Cadet turns judges’ heads on ‘The Voice’
From a stage in her dad’s record shop on the south side of Fort Wayne to one of the bigger stages in today’s music business.
That’s the journey of Addison Agen, who Monday night during blind auditions on NBC’s “The Voice” got judges Adam Levine and Miley Cyrus to hit their big red turn-around chair buttons and offer the 16-year-old a spot on their teams.
Agen, a junior at Concordia Lutheran High School, sang a soulful version of Ray LaMontagne’s “Jolene” that led to compliments from all four judges before she chose Cyrus.
Cyrus pointed out similarities in her and Agen’s sound and that she understood what it was like being a young woman with talent.
“That was a really difficult choice : I went into it thinking that I was going to go with Miley, but Adam, he put up a really good fight,” Agen said Tuesday during a telephone media conference with about 10 other newly minted “Voice” artists.
“It’s like crazy. Everybody wants to get to know Miley Cyrus, and I get to work with her. She’s a great person,” Agen said.
Levine, of Maroon 5 and solo fame, turned first and pop singer Cyrus, daughter of country star Billy Ray Cyrus, followed a few seconds later. Both decided on Agen after no more than a few bars of her rendition of the song.
Agen is the daughter of Morrison Agen, owner of Neat Neat Neat Records & Music on South Calhoun Street. Addison Agen said the stories circulating about her start in music were true: her father built a stage at the store and she was the first to perform on it. And her mother, Kristine, a music therapist and teacher at IPFW, really did take her to sing at area nursing homes at a young age.
“I was raised completely around music,” she said, adding she began singing in grade school with the Agen Family Band, which also included her brother, Korrigan, on bass guitar. The group played at farmers markets and community events.
“My mom was lead singer and I played backup, and then we switched,” she said. “I’ve never done anything close to as big as this. I’m not as experienced as other people, but I’ve been doing it as long as I can remember.”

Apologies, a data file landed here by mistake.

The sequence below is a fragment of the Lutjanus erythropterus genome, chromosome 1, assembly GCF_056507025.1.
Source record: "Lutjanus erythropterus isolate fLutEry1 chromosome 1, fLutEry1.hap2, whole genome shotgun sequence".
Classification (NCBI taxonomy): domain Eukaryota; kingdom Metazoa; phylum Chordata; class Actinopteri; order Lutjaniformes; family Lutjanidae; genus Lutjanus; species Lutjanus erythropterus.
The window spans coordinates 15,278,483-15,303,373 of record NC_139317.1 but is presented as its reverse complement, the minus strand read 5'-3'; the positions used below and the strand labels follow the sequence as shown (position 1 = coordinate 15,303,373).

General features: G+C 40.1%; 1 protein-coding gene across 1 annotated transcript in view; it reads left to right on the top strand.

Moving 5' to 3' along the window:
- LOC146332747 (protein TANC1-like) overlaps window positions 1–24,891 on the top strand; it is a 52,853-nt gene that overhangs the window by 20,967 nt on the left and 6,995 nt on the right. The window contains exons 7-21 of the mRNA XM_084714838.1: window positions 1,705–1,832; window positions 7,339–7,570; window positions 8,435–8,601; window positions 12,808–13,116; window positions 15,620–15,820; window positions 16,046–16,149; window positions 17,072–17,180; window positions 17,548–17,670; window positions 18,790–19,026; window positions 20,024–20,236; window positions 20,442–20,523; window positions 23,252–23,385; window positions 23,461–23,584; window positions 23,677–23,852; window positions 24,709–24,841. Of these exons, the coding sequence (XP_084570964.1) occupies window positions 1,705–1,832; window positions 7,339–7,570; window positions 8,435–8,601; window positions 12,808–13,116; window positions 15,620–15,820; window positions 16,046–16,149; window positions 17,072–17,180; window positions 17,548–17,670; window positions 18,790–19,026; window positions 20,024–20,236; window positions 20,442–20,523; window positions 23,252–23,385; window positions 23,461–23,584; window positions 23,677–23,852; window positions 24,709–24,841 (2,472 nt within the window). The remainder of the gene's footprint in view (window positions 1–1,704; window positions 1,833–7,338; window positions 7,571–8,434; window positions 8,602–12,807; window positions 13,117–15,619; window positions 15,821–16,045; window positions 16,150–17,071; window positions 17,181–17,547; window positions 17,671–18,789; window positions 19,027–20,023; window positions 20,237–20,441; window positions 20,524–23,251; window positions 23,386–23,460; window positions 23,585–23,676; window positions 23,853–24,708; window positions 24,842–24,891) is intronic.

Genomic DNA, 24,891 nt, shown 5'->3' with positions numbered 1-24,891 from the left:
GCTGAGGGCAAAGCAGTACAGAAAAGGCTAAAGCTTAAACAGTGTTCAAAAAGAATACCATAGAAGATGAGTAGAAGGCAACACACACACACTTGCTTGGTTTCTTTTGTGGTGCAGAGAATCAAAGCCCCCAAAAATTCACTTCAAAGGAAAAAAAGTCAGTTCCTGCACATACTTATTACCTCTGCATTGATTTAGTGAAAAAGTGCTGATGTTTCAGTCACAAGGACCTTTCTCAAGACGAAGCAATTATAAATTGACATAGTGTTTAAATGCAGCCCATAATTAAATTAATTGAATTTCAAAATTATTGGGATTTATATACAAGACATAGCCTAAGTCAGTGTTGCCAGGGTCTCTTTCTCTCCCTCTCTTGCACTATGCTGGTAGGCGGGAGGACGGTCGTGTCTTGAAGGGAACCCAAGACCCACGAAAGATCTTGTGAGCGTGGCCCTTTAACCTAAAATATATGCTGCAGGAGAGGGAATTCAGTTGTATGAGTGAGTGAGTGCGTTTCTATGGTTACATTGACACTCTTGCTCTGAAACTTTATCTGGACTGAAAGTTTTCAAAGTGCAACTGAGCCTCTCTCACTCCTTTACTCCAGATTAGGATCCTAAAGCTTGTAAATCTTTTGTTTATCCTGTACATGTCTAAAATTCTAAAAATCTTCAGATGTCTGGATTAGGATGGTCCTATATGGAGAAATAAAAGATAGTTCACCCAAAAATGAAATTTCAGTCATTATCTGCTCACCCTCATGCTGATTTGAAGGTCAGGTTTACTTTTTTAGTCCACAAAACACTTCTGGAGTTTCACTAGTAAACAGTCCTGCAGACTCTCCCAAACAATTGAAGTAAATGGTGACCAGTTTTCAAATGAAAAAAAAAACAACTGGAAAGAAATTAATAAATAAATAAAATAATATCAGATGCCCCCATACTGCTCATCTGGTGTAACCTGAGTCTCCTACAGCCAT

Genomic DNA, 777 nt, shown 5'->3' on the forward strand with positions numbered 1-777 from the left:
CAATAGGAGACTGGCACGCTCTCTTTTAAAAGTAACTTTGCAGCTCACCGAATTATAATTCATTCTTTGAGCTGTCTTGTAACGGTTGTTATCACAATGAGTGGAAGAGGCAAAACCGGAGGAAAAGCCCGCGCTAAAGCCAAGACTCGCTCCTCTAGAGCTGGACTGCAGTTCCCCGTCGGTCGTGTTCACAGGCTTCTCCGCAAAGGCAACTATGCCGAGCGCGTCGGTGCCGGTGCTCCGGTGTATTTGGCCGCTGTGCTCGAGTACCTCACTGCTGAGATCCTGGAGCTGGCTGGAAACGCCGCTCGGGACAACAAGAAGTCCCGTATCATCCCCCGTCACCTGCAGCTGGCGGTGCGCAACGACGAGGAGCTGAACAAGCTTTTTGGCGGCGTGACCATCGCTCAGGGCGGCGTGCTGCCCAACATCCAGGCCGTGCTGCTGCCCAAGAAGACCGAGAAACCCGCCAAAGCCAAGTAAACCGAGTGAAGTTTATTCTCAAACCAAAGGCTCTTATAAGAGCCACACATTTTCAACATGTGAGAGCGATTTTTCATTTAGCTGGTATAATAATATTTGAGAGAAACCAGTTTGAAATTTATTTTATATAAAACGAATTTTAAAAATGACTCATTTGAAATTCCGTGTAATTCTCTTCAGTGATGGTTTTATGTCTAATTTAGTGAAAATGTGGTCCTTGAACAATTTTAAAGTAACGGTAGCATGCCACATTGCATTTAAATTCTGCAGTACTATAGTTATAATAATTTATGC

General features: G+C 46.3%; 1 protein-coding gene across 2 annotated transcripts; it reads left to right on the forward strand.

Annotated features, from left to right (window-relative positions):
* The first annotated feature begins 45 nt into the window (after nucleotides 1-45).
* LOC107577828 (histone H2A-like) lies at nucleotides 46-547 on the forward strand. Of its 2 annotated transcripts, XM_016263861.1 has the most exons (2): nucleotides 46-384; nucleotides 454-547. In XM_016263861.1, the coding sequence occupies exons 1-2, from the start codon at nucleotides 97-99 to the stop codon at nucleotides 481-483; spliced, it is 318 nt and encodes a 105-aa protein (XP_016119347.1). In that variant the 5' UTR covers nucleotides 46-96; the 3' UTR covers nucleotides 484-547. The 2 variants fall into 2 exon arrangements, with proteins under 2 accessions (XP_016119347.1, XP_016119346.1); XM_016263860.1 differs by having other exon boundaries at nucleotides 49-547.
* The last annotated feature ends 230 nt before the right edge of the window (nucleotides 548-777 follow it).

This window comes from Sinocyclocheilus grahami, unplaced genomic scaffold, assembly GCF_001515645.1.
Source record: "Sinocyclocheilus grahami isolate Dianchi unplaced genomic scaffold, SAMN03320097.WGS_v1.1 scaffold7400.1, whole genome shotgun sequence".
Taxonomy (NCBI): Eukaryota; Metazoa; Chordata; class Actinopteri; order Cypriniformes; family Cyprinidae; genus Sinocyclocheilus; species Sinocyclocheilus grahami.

At Concordia, students were wearing “Team Addison” T-shirts, and about 50 people attended a viewing party at the school Monday night, including Addison, who is back at school, and her family, said Ashley Wiehe, school spokeswoman.
“We put it up on the big screen and got to cheer her on,” she said. “We’re excited for Addison.”
Addison is taking a theater class and has done musical theater at Concordia, including snagging a lead role last fall in a production of “Sorry, Wrong Number” that went on to a regional competition, Wiehe said.
Chris Murphy, Agen’s drama teacher, said her experience singing at the record store helped hone her skill.
“She’s one of those people who just has an old soul in a young body. That deep tone is just her voice,” he said. “Her performance was just so dramatic. It was very well done.”
Jennifer Hudson, whose Oscar-winning career began on another TV singing contest, “American Idol,” agreed. “It was just a pleasure hearing you sing,” the newest judge on “The Voice” told Agen, adding that her voice is “so beautiful.”
“Awesome,” said Blake Shelton, a country music star and fourth judge.
Levine called himself Agen’s “biggest fan” and marveled that someone so young could put so much power and emotion into singing a song reflecting so much pain.
Asked at the media conference why she picked the song by LaMontagne, Agen, who also writes songs, said it’s been one of her favorite songs “for a really, really long time.”
“It’s such a sad song ... It’s about a man who is so down because of drugs and alcohol that he can’t take his eyes way from it and go with the love of his life,” she explained.
She added she doesn’t have personal experience with addiction but thinks it’s something everyone can relate to.
“But I have so much hope for people, that they can turn around,” Agen said. “And that’s the way I tried to sing it.”
Although the audition shows are on tape, Agen will advance to live shows, which include battle and knockout rounds in which coaches pit pairs of singers against each other to see who goes to the final rounds.
Coaches at some points also can steal each others’ eliminated singers and audience votes and downloads count toward naming the ultimate winner who gets a recording contract. “The Voice” airs at 8 p.m. Mondays and Tuesdays.
Agen is the second person with ties to Fort Wayne to advance beyond blind auditions. Barry Minniefield, a soul singer who was also a Fort Wayne native, appeared in 2015.